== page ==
One of the most pleasant places I know is the Abbaye de Valmagne, which happens to be conveniently located about 10 minutes from our town. This beautiful old abbey was founded in 1138 by Raymond Trencavel, Vicomte de Béziers, and was originally a Benedictine and then later a Cistercian monastery, but was in danger of being destroyed following the French Revolution. (As a result of the Revolution, all churches and other religious properties were confiscated and either decimated or sold to private individuals, by the state.) Fortunately, this fabulous place was saved by Monsieur Granier-Joyeuse in 1791, who purchased the abbey and surrounding land, with the idea of turning it into his personal home and vineyard winery. He installed his huge wine-ageing casks in the bays along the church nave. The entire property was later purchased by the Count of Turenne and is still owned, lived in and managed by his descendants.
It is astonishing to walk into the gothic church for the first time, and see all of the side chapels filled with huge wine casks! The entire church was turned into a wine cellar by the new owner. What an unusual way to save the church from destruction!
Our son, Drake, standing in front of one of the casks
Some of the vines in early Spring – about to leaf out
The property is still family-owned, and produces organic wines that can be tasted and purchased onsite. In many ways, the vines and gardens are still the same as when they were tended by the monks who lived here centuries ago. There is a sense of age and calm here that I find so personally and deeply satisfying.
My favorite part of the Abbey, though, is not the church and its winemaking operation, but the attached cloister and surrounding gardens. The cloister is beautiful and the lavabo with its gentle fountain, where the monks washed their hands and faces before prayer and meals, is a truly serene spot.
The lavabo is enclosed within a charming stone gazebo, topped by grapevines. With the constant trickle of running water, the shade and the stone benches surrounding this simple fountain, along with views of the gorgeous gardens inside the cloister, I cannot imagine a more peaceful place to sit and needlepoint or read a book, at my leisure. I promise myself that I will spend a few hours doing just that, one of these days.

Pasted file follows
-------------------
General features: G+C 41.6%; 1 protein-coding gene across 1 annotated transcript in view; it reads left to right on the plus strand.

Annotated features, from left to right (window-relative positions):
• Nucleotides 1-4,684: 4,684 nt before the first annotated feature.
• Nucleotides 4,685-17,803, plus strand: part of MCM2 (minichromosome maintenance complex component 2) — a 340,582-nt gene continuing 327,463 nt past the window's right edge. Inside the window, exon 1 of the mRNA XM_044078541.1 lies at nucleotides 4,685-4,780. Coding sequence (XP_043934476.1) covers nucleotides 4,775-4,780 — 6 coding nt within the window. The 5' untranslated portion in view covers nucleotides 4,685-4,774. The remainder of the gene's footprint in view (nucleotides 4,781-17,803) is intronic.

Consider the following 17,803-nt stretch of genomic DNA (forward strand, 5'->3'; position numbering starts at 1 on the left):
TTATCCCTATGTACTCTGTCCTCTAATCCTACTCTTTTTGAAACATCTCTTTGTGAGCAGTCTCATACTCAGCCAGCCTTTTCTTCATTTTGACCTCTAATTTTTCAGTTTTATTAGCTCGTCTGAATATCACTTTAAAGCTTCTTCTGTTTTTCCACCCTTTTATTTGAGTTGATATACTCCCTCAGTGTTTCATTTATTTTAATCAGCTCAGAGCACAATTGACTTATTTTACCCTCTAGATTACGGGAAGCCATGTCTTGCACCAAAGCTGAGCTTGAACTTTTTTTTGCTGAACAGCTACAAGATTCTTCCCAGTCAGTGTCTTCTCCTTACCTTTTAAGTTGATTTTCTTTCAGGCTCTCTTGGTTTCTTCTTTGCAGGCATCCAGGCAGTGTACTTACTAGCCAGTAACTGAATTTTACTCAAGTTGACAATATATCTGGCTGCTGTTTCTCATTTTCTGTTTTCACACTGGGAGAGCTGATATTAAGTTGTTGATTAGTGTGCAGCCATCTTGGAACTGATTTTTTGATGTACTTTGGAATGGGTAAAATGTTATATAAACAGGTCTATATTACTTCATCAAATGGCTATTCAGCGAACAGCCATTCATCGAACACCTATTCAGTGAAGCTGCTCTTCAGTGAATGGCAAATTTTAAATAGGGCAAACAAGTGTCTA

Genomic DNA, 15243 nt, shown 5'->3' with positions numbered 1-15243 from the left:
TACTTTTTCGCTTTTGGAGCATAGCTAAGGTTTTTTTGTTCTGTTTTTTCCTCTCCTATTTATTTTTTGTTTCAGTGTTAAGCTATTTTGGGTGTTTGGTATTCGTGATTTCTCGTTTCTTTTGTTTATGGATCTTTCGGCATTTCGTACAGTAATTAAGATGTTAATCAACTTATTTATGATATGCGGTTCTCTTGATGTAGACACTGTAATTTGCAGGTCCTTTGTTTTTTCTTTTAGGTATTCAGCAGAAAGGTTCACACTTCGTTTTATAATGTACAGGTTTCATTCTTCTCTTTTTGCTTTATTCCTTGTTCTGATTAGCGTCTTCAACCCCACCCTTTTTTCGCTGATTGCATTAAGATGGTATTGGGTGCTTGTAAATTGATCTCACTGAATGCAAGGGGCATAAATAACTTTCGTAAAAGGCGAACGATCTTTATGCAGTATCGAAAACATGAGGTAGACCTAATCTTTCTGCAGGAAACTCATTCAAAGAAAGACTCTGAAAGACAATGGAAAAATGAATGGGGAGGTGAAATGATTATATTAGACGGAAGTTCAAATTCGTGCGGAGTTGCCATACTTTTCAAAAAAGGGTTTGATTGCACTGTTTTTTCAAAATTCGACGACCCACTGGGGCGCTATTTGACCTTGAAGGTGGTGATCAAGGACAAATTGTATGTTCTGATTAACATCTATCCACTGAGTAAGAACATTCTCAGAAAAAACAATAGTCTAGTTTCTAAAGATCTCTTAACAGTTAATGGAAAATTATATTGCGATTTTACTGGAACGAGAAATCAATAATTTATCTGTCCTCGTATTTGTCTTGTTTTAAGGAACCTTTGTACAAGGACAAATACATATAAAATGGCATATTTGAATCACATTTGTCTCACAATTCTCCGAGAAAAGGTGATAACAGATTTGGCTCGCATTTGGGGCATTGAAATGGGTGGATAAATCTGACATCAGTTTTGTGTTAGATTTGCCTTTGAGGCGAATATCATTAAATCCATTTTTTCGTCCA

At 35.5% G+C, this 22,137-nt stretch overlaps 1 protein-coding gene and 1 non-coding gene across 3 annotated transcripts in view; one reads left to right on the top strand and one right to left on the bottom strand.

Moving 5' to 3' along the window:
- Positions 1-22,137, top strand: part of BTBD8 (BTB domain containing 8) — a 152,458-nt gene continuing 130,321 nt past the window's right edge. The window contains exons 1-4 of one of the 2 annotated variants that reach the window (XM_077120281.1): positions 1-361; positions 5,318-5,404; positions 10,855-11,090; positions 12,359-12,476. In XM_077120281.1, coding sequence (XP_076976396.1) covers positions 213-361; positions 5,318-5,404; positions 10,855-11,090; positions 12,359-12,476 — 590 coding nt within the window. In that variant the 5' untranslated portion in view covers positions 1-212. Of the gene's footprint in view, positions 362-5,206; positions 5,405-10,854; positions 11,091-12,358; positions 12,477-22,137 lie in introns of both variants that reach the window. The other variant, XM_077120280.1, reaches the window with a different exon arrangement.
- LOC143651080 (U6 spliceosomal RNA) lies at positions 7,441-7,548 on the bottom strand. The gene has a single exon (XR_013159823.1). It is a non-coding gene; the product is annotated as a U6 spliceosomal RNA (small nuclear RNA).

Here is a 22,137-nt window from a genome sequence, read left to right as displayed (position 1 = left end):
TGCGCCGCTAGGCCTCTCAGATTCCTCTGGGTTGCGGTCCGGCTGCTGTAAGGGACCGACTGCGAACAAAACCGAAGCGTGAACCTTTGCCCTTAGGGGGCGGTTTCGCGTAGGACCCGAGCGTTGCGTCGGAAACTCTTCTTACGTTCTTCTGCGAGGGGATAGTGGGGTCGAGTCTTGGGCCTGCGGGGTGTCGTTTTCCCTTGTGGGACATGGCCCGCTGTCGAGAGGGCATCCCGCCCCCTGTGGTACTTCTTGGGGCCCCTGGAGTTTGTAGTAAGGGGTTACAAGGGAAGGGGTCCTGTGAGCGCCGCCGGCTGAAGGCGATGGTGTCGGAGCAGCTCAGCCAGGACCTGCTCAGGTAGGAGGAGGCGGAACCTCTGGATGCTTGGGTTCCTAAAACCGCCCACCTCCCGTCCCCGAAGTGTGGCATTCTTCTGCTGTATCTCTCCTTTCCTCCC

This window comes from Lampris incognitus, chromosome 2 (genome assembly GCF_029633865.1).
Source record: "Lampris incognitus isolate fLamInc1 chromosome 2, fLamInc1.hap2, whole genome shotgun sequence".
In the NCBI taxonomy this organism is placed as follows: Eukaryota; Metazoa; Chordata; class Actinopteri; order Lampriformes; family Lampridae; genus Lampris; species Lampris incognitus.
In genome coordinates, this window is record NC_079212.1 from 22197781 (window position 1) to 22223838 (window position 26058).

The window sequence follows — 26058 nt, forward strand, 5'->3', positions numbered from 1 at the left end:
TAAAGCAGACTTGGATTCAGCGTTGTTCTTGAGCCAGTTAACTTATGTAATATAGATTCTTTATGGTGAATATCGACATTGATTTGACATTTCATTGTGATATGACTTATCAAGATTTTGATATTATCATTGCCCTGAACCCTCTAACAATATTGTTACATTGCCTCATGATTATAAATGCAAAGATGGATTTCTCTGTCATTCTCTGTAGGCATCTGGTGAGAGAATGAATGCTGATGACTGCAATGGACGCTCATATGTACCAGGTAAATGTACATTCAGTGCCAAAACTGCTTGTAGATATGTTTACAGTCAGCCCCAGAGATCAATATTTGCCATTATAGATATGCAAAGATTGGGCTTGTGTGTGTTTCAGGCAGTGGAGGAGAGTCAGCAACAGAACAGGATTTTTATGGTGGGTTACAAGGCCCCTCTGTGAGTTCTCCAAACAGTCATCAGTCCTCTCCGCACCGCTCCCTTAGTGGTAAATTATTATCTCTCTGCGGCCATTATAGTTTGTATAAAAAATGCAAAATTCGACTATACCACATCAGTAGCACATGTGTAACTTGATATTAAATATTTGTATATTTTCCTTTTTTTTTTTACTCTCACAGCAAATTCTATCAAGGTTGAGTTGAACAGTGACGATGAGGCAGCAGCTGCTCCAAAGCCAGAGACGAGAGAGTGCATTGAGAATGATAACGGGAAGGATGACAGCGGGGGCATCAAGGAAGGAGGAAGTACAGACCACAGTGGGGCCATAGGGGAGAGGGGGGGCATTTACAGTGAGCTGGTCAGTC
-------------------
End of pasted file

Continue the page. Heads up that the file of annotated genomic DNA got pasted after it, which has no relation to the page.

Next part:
After visiting the cloister, it is just so lovely to stroll through the pergolas trained with grapevines, each marked with the name of a different variety of grape. We love coming here in Autumn, when all of the grapes are in full fruit, to see the differences in the leaf shapes and colors, as well as the riotous rainbow of grapes – from green to peachy pink to red to purple to blue.
There is also a huge organic vegetable garden and an organic herb garden, both of which contribute to a farm-to-table restaurant on the grounds.
The herb garden is well labeled and contains both medicinal and edible herbs and flowers, just as it did when the monks lived here and tended their gardens for both health and sustenance.
The farm-to-table restaurant
The restaurant is open weekends for lunch during the Winter, and daily, beginning Easter week, and running through the Fall. The menu changes daily, according to what is ripe in their garden and available from local cheesemakers, farmers, etc. Everything is sourced locally, and much of it organic. Truly, I can’t imagine anything better!
…except maybe to live here! This is the owners’ residence, attached to the church and facing the grapevines. Yup – pretty much my idea of a dream house!!!
Residence of the lucky family who own the Abbaye de Valmagne
No matter what language you speak, I suggest watching this short video. While the narration is in French, the visuals give a good idea of the family and daily workings of this fabulous winery and abbey.